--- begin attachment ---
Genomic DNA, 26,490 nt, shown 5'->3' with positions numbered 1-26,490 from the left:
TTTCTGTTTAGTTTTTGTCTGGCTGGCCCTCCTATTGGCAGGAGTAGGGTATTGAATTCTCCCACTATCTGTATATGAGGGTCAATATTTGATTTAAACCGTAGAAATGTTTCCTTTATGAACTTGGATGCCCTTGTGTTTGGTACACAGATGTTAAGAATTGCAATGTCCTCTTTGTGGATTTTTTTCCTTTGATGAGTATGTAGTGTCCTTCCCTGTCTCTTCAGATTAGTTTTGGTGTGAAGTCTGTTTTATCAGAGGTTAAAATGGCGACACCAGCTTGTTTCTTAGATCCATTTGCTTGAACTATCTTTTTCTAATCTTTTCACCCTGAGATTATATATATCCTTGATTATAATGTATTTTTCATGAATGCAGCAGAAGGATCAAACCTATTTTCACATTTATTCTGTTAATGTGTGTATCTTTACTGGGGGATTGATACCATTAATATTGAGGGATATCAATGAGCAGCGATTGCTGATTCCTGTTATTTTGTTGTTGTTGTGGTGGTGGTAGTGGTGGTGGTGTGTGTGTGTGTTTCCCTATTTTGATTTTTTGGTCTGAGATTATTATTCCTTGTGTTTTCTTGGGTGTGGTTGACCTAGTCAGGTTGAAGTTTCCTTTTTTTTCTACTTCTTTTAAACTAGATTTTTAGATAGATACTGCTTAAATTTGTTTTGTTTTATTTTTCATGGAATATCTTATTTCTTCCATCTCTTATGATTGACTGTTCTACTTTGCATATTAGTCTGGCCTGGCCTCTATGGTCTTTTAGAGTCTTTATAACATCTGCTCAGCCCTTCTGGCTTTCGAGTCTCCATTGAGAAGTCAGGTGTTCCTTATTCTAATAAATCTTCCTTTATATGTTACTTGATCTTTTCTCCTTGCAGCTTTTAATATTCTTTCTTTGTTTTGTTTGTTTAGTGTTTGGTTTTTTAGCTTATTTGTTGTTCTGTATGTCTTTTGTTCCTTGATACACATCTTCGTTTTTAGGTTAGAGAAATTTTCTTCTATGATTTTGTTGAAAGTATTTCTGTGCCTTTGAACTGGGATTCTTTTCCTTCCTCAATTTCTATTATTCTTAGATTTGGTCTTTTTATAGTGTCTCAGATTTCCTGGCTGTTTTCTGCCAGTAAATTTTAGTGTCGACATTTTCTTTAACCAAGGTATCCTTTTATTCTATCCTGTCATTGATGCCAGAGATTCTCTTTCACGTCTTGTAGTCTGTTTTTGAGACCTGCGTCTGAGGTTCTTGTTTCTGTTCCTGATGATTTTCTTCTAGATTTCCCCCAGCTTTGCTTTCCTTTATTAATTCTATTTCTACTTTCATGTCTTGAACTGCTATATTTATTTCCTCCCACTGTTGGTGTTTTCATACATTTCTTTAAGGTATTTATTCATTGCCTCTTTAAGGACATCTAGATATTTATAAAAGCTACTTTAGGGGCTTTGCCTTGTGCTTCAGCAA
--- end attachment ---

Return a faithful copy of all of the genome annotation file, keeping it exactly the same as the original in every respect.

Genomic DNA, 26,490 nt, shown 5'->3' with positions numbered 1-26,490 from the left:
TTTCTGTTTAGTTTTTGTCTGGCTGGCCCTCCTATTGGCAGGAGTAGGGTATTGAATTCTCCCACTATCTGTATATGAGGGTCAATATTTGATTTAAACCGTAGAAATGTTTCCTTTATGAACTTGGATGCCCTTGTGTTTGGTACACAGATGTTAAGAATTGCAATGTCCTCTTTGTGGATTTTTTTCCTTTGATGAGTATGTAGTGTCCTTCCCTGTCTCTTCAGATTAGTTTTGGTGTGAAGTCTGTTTTATCAGAGGTTAAAATGGCGACACCAGCTTGTTTCTTAGATCCATTTGCTTGAACTATCTTTTTCTAATCTTTTCACCCTGAGATTATATATATCCTTGATTATAATGTATTTTTCATGAATGCAGCAGAAGGATCAAACCTATTTTCACATTTATTCTGTTAATGTGTGTATCTTTACTGGGGGATTGATACCATTAATATTGAGGGATATCAATGAGCAGCGATTGCTGATTCCTGTTATTTTGTTGTTGTTGTGGTGGTGGTAGTGGTGGTGGTGTGTGTGTGTGTTTCCCTATTTTGATTTTTTGGTCTGAGATTATTATTCCTTGTGTTTTCTTGGGTGTGGTTGACCTAGTCAGGTTGAAGTTTCCTTTTTTTTCTACTTCTTTTAAACTAGATTTTTAGATAGATACTGCTTAAATTTGTTTTGTTTTATTTTTCATGGAATATCTTATTTCTTCCATCTCTTATGATTGACTGTTCTACTTTGCATATTAGTCTGGCCTGGCCTCTATGGTCTTTTAGAGTCTTTATAACATCTGCTCAGCCCTTCTGGCTTTCGAGTCTCCATTGAGAAGTCAGGTGTTCCTTATTCTAATAAATCTTCCTTTATATGTTACTTGATCTTTTCTCCTTGCAGCTTTTAATATTCTTTCTTTGTTTTGTTTGTTTAGTGTTTGGTTTTTTAGCTTATTTGTTGTTCTGTATGTCTTTTGTTCCTTGATACACATCTTCGTTTTTAGGTTAGAGAAATTTTCTTCTATGATTTTGTTGAAAGTATTTCTGTGCCTTTGAACTGGGATTCTTTTCCTTCCTCAATTTCTATTATTCTTAGATTTGGTCTTTTTATAGTGTCTCAGATTTCCTGGCTGTTTTCTGCCAGTAAATTTTAGTGTCGACATTTTCTTTAACCAAGGTATCCTTTTATTCTATCCTGTCATTGATGCCAGAGATTCTCTTTCACGTCTTGTAGTCTGTTTTTGAGACCTGCGTCTGAGGTTCTTGTTTCTGTTCCTGATGATTTTCTTCTAGATTTCCCCCAGCTTTGCTTTCCTTTATTAATTCTATTTCTACTTTCATGTCTTGAACTGCTATATTTATTTCCTCCCACTGTTGGTGTTTTCATACATTTCTTTAAGGTATTTATTCATTGCCTCTTTAAGGACATCTAGATATTTATAAAAGCTACTTTAGGGGCTTTGCCTTGTGCTTCAGCAA